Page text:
“Most of us think of birds as eating seeds and berries, but in reality, 96 percent of terrestrial birds need insects at some point in their life, especially caterpillars to feed nestlings. Unfortunately, however, most lawns do not have enough insects and caterpillars to allow birds to successfully breed there because our culture has destroyed most of the native plants these insects need to eat.”
I reached out to Allison because I had some questions about what to do with leaves this fall. Raking and bagging leaves destroys potential habitat for insect eggs, larvae or cocoons in winter. That means one less food source that’s available to birds. Brown Thrashers, Dark-eyed Juncos, Eastern Towhees and Fox Sparrows are among the many species that forage in leaf litter. Here’s more from Allison:
“When we clean up leaf litter, especially if we blast it away with a leaf blower, we are destroying all of the life within—the cocoons of butterflies and moths, the roly polys, centipedes, and the eggs and larvae of fireflies and other bugs—and we are removing important bird habitat, as well as the organic matter needed to fertilize and insulate tree roots and to build healthy, insect-rich topsoil. We call it litter and throw it away as if it is garbage, but in fact it’s packed with life.”
Leaving the leaves combined with planting native trees, shrubs, forbs and grasses means much more in the way of insect life. Restoring a few Chicago-sized lots to native habitat may not seem like much, but if ever it could be done at scale, and societal attitudes toward yards would change, growth in bird populations presumably would follow.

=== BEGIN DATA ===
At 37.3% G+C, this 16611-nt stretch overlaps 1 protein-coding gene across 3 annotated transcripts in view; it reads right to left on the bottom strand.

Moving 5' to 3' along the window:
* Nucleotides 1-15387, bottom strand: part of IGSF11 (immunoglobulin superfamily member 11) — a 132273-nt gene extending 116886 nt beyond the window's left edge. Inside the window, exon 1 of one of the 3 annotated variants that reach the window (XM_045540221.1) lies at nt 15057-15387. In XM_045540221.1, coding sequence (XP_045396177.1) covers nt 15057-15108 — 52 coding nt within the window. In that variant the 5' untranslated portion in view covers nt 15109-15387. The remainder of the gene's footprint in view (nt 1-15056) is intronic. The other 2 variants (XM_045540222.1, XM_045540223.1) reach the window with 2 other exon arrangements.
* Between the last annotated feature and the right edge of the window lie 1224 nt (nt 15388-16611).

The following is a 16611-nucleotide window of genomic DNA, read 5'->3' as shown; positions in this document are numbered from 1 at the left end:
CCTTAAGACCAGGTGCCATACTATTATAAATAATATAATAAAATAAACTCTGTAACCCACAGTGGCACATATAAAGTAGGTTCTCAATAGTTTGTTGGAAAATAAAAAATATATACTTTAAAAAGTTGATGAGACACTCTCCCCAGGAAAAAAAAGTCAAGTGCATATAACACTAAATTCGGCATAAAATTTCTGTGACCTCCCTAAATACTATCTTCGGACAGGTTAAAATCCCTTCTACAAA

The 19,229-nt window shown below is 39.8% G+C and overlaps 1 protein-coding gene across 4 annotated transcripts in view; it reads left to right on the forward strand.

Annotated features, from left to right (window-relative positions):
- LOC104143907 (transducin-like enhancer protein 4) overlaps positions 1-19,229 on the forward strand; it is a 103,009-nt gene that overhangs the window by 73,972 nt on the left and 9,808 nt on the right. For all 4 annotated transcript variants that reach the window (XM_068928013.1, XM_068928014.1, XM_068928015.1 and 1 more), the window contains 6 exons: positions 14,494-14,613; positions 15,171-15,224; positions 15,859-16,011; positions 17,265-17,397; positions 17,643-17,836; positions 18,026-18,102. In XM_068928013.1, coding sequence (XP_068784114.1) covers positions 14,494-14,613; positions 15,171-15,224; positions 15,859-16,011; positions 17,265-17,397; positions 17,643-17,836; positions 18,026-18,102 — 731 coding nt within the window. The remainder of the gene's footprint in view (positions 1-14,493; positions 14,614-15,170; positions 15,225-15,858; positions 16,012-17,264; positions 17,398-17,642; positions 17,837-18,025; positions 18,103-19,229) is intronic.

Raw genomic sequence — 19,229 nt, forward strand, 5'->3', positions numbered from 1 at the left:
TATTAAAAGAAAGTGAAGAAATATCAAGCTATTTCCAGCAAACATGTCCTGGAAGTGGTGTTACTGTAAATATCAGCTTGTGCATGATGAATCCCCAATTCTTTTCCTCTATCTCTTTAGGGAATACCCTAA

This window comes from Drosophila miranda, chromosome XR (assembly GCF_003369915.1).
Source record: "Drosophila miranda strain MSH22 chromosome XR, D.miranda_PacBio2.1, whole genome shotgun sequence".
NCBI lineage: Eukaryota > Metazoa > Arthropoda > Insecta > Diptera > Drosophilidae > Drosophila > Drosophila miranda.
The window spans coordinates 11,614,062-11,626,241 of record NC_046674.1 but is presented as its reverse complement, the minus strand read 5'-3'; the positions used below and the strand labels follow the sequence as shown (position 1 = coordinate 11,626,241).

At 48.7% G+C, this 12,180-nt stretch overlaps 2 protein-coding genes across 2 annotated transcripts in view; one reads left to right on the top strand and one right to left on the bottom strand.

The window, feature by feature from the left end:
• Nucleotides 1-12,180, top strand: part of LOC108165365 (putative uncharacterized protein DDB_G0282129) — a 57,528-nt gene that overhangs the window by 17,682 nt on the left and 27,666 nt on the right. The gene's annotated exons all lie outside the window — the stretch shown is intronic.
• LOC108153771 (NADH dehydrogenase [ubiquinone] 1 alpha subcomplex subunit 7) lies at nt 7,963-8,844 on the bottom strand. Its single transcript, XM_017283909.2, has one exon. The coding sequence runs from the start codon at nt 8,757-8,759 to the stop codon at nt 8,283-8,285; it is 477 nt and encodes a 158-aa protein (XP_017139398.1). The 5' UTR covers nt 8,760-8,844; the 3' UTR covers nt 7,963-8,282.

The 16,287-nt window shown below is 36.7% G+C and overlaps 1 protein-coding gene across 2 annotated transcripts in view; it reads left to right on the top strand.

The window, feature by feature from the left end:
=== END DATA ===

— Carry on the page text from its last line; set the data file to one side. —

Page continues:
Says Allison, “With 86% of land east of the Mississippi now privately owned and mostly being developed, farmed or landscaped with turf grass and exotic plants, it’s no wonder we have lost 3 billion birds in the last 50 years. That they are running out of food has to be one factor.”
The World of Monty and Rose
“The World of Monty and Rose” is a limited edition hand-drawn map by New World Cartography in Green Pond, S.C. This watercolor map is printed on heavy bond paper, and dimensions are 17.8” wide by 10” tall. Just 25 of these were printed and only a few remain. Order yours today and receive it in time for holiday gift giving.
A Western Tanager joined the list of wandering species showing up in Channahon recently, appearing near the location of the state’s first Great Kiskadee…..Pine Grosbeaks are sort of the grail bird among the winter finches that may turn up in our area on occasion. A female grosbeak was identified this week in the pinery at Ogden Dunes, Ind., perhaps the closest the species has come to Chicago in 2020…..The Lake/Cook Audubon Chapter is looking for a bluebird monitor who will be responsible for eight new bluebird boxes on a new preserve that is being developed in Lake Forest. The boxes will be installed over the next few months, and monitoring will take place April-July. Send an email if you are interested…..The northeast winds this weekend provided a Black-legged Kittiwake at Gillson Park on Friday. All About Birds describes kittiwakes as “dainty gulls of the northern Ocean.” They make their way inland to the Great Lakes on occasion.